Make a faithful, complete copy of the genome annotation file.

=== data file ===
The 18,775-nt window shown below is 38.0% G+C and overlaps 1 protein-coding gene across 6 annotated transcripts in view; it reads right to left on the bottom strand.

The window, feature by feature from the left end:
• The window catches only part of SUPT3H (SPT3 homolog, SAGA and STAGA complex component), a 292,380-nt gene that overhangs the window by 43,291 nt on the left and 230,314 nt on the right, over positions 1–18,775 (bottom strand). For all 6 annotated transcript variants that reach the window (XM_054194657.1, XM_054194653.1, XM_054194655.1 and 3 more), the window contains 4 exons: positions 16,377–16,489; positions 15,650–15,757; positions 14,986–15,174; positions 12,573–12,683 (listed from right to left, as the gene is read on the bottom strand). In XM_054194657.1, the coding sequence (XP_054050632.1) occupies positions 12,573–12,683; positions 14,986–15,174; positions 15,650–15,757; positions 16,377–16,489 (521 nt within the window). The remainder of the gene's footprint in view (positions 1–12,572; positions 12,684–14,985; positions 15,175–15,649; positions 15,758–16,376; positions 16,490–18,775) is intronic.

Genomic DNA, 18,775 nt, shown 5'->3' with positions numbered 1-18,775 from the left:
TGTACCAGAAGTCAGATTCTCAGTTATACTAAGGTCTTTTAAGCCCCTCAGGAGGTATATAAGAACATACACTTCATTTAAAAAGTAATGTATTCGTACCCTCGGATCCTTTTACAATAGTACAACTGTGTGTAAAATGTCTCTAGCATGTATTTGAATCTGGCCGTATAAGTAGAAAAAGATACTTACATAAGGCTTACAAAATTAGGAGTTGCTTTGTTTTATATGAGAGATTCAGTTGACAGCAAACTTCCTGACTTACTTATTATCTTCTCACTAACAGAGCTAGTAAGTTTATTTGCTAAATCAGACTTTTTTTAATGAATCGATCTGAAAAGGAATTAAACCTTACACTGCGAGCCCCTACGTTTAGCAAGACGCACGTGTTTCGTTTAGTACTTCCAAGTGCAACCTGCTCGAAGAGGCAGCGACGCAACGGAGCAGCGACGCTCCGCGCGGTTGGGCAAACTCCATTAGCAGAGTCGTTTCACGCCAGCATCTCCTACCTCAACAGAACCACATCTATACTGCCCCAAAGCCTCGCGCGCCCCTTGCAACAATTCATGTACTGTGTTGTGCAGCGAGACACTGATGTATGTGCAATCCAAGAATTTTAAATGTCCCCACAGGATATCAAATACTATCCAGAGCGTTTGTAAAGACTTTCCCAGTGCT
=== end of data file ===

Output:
The 18,775-nt window shown below is 38.0% G+C and overlaps 1 protein-coding gene across 6 annotated transcripts in view; it reads right to left on the bottom strand.

The window, feature by feature from the left end:
• The window catches only part of SUPT3H (SPT3 homolog, SAGA and STAGA complex component), a 292,380-nt gene that overhangs the window by 43,291 nt on the left and 230,314 nt on the right, over positions 1–18,775 (bottom strand). For all 6 annotated transcript variants that reach the window (XM_054194657.1, XM_054194653.1, XM_054194655.1 and 3 more), the window contains 4 exons: positions 16,377–16,489; positions 15,650–15,757; positions 14,986–15,174; positions 12,573–12,683 (listed from right to left, as the gene is read on the bottom strand). In XM_054194657.1, the coding sequence (XP_054050632.1) occupies positions 12,573–12,683; positions 14,986–15,174; positions 15,650–15,757; positions 16,377–16,489 (521 nt within the window). The remainder of the gene's footprint in view (positions 1–12,572; positions 12,684–14,985; positions 15,175–15,649; positions 15,758–16,376; positions 16,490–18,775) is intronic.

Genomic DNA, 18,775 nt, shown 5'->3' with positions numbered 1-18,775 from the left:
TGTACCAGAAGTCAGATTCTCAGTTATACTAAGGTCTTTTAAGCCCCTCAGGAGGTATATAAGAACATACACTTCATTTAAAAAGTAATGTATTCGTACCCTCGGATCCTTTTACAATAGTACAACTGTGTGTAAAATGTCTCTAGCATGTATTTGAATCTGGCCGTATAAGTAGAAAAAGATACTTACATAAGGCTTACAAAATTAGGAGTTGCTTTGTTTTATATGAGAGATTCAGTTGACAGCAAACTTCCTGACTTACTTATTATCTTCTCACTAACAGAGCTAGTAAGTTTATTTGCTAAATCAGACTTTTTTTAATGAATCGATCTGAAAAGGAATTAAACCTTACACTGCGAGCCCCTACGTTTAGCAAGACGCACGTGTTTCGTTTAGTACTTCCAAGTGCAACCTGCTCGAAGAGGCAGCGACGCAACGGAGCAGCGACGCTCCGCGCGGTTGGGCAAACTCCATTAGCAGAGTCGTTTCACGCCAGCATCTCCTACCTCAACAGAACCACATCTATACTGCCCCAAAGCCTCGCGCGCCCCTTGCAACAATTCATGTACTGTGTTGTGCAGCGAGACACTGATGTATGTGCAATCCAAGAATTTTAAATGTCCCCACAGGATATCAAATACTATCCAGAGCGTTTGTAAAGACTTTCCCAGTGCT